Archives for category: UX

It is true, that these days with enough patience you can learn absolutely any business skill online or offline, but where to find workshops for internet startups that’d be of great value for time and money?

There are all sort of online and offline workshops for internet startups and digital entrepreneurs, offered by ed tech (educational technology) startups and some very established players. I would like to highlight a couple of sources that I still myself, if I need to quickly freshen up my skills.

General Assembly London. Originally out of New York, these guys are now also fully established in London. You can attend all sort of useful sessions for technology entrepreneurs to learn skills from coding to growth hacking. Their prices start from about 15GBP per one session. You can also attend their full time courses over several weeks and become a certificated professional i.e. User Experience or Programming.

Coursera. Wanna learn from a Yale professor about financial markets or discover recent case studies in business analytics with Accenture? No problem, you can now do it online from your sofa for a very affordable price or sometimes even free. This company has international universities on board producing their online workshops, many of which are not only useful for digital businesses, but will help to build any professional skills.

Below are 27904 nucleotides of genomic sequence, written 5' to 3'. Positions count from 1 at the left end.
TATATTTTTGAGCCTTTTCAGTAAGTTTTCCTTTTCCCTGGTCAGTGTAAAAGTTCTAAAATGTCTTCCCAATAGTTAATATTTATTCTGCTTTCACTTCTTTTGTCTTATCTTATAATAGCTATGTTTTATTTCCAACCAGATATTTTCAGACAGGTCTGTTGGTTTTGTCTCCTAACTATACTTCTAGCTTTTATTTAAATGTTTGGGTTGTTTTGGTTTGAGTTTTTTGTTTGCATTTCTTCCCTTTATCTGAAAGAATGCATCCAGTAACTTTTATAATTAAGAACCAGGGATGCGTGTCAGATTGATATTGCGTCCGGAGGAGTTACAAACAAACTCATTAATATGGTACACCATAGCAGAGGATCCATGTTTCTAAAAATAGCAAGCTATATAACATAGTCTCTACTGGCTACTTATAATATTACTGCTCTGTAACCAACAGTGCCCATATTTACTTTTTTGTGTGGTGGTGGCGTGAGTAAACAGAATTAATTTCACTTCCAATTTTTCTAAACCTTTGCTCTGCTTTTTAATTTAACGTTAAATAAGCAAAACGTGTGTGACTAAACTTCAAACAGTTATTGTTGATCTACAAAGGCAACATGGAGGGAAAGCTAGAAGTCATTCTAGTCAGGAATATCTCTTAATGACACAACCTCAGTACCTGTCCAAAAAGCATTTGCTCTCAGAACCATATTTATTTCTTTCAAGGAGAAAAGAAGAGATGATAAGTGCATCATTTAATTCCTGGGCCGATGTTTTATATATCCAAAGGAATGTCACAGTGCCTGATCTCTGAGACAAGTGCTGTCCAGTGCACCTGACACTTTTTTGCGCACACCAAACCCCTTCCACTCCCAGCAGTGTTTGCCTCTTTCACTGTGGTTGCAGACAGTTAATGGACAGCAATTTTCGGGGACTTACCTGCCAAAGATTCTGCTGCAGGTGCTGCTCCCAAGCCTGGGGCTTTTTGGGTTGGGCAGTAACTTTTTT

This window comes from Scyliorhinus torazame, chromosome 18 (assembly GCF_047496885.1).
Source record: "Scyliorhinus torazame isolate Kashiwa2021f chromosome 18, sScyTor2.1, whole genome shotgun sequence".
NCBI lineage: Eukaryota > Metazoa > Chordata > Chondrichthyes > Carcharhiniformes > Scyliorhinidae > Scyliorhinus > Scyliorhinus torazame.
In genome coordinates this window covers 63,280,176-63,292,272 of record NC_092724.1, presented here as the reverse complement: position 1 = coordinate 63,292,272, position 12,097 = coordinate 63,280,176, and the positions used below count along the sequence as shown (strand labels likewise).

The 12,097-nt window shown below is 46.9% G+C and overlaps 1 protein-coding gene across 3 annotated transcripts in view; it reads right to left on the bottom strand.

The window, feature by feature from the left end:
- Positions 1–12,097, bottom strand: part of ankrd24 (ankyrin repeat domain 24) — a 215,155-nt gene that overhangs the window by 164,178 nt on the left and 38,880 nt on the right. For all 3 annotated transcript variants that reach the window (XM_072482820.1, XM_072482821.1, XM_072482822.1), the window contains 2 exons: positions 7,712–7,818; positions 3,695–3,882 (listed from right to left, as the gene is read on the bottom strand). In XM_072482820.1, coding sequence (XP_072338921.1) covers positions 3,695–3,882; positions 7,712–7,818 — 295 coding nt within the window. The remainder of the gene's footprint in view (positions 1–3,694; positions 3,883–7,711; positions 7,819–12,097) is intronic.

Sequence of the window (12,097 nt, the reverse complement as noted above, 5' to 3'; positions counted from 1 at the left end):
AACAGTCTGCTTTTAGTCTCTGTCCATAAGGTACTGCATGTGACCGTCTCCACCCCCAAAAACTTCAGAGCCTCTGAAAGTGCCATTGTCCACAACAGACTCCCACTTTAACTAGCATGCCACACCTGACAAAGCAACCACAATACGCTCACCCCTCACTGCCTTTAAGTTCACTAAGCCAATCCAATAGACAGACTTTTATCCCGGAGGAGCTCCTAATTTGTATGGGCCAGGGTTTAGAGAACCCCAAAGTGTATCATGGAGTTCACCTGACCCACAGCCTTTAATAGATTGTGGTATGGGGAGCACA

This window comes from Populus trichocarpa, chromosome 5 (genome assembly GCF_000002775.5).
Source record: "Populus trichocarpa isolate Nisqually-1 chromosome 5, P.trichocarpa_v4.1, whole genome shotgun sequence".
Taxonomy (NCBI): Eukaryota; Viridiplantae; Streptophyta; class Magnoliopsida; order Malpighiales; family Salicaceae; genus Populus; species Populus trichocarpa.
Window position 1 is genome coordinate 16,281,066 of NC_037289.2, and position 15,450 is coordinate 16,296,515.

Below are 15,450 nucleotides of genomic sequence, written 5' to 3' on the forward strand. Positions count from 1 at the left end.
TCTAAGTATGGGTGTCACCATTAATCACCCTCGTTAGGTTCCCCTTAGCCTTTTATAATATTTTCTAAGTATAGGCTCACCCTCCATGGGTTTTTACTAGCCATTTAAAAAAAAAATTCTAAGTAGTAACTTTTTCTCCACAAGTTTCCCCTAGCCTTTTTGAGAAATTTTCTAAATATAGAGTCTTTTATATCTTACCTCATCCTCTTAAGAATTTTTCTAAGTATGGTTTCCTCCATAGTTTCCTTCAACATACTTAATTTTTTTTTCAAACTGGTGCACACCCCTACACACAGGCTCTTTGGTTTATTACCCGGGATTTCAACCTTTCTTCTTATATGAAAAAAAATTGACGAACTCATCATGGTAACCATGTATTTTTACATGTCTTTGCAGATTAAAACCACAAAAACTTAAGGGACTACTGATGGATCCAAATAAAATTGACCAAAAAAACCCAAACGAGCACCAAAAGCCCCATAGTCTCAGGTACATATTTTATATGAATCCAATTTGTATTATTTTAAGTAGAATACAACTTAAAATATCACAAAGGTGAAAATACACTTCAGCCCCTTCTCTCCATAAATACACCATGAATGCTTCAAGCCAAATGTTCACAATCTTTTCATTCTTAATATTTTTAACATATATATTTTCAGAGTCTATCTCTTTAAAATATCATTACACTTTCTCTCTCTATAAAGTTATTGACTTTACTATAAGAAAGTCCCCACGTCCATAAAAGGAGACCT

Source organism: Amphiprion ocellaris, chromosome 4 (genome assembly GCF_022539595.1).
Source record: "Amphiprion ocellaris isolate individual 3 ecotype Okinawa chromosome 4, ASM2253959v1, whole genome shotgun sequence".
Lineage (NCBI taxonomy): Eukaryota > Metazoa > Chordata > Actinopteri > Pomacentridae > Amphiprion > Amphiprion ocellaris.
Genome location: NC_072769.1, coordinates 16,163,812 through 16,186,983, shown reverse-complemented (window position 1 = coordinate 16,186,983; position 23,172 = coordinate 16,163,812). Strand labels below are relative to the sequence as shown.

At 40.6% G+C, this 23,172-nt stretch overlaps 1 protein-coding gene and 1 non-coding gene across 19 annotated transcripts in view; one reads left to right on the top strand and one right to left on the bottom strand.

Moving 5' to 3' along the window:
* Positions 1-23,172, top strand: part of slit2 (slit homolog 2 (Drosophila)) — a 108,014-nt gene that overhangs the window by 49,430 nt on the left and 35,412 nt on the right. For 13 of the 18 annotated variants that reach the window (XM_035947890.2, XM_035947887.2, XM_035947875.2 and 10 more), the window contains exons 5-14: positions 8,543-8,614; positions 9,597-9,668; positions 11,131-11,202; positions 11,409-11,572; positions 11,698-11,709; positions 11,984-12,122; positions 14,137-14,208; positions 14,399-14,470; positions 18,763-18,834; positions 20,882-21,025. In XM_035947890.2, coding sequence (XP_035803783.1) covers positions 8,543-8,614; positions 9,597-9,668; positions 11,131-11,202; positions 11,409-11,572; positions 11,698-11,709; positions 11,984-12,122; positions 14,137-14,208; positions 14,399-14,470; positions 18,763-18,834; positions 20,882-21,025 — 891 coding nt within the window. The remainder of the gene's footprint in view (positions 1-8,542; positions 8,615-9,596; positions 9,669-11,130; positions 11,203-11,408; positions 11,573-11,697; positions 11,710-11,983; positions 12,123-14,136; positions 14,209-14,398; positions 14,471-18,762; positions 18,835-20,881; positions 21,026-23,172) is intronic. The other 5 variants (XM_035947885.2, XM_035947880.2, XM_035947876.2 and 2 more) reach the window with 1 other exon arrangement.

LinkdIn’s Lynda.comOnline learning portal Lynda has been acquired by linkedin this past spring and is slowly becoming a well established online destination for anyone incl. digital and technology entrepreneurs wishing to polish their business skills and set up business online incl.  coding, online marketing , design, video etc. Their subscription model is very affordable for anyone and their range of online workshops is very wide with tutors from all countries and backgrounds.

Digital Business Academy is pretty much the  new offer from the British Government, which is trying really hard to support internet startups and digital entrepreneurs. They have a full range of online tutorials about how to start a business online. The great thing about it is that it is not only free but also produced mostly by established entrepreneurs from the tech industry. Seems that they know what they are talking about and have great case studies and practical examples.